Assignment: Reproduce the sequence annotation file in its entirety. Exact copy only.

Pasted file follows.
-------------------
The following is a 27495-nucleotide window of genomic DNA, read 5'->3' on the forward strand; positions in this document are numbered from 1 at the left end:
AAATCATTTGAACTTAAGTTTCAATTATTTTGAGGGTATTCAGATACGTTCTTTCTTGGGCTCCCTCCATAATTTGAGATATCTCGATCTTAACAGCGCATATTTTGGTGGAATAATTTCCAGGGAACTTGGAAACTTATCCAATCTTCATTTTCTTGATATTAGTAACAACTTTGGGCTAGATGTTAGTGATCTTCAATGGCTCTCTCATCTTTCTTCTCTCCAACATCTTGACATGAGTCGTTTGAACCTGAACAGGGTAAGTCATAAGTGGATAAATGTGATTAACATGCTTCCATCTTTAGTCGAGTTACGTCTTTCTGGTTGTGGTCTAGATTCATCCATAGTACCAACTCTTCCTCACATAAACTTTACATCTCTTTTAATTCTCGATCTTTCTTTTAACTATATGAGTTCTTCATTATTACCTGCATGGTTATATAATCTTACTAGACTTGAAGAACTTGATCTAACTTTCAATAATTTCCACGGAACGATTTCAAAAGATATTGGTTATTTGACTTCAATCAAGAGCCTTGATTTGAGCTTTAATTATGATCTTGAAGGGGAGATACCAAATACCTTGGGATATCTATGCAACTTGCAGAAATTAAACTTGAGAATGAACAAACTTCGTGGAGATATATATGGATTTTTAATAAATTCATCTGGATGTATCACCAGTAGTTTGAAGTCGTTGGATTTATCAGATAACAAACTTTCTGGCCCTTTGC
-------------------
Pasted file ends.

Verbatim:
The following is a 27495-nucleotide window of genomic DNA, read 5'->3' on the forward strand; positions in this document are numbered from 1 at the left end:
AAATCATTTGAACTTAAGTTTCAATTATTTTGAGGGTATTCAGATACGTTCTTTCTTGGGCTCCCTCCATAATTTGAGATATCTCGATCTTAACAGCGCATATTTTGGTGGAATAATTTCCAGGGAACTTGGAAACTTATCCAATCTTCATTTTCTTGATATTAGTAACAACTTTGGGCTAGATGTTAGTGATCTTCAATGGCTCTCTCATCTTTCTTCTCTCCAACATCTTGACATGAGTCGTTTGAACCTGAACAGGGTAAGTCATAAGTGGATAAATGTGATTAACATGCTTCCATCTTTAGTCGAGTTACGTCTTTCTGGTTGTGGTCTAGATTCATCCATAGTACCAACTCTTCCTCACATAAACTTTACATCTCTTTTAATTCTCGATCTTTCTTTTAACTATATGAGTTCTTCATTATTACCTGCATGGTTATATAATCTTACTAGACTTGAAGAACTTGATCTAACTTTCAATAATTTCCACGGAACGATTTCAAAAGATATTGGTTATTTGACTTCAATCAAGAGCCTTGATTTGAGCTTTAATTATGATCTTGAAGGGGAGATACCAAATACCTTGGGATATCTATGCAACTTGCAGAAATTAAACTTGAGAATGAACAAACTTCGTGGAGATATATATGGATTTTTAATAAATTCATCTGGATGTATCACCAGTAGTTTGAAGTCGTTGGATTTATCAGATAACAAACTTTCTGGCCCTTTGC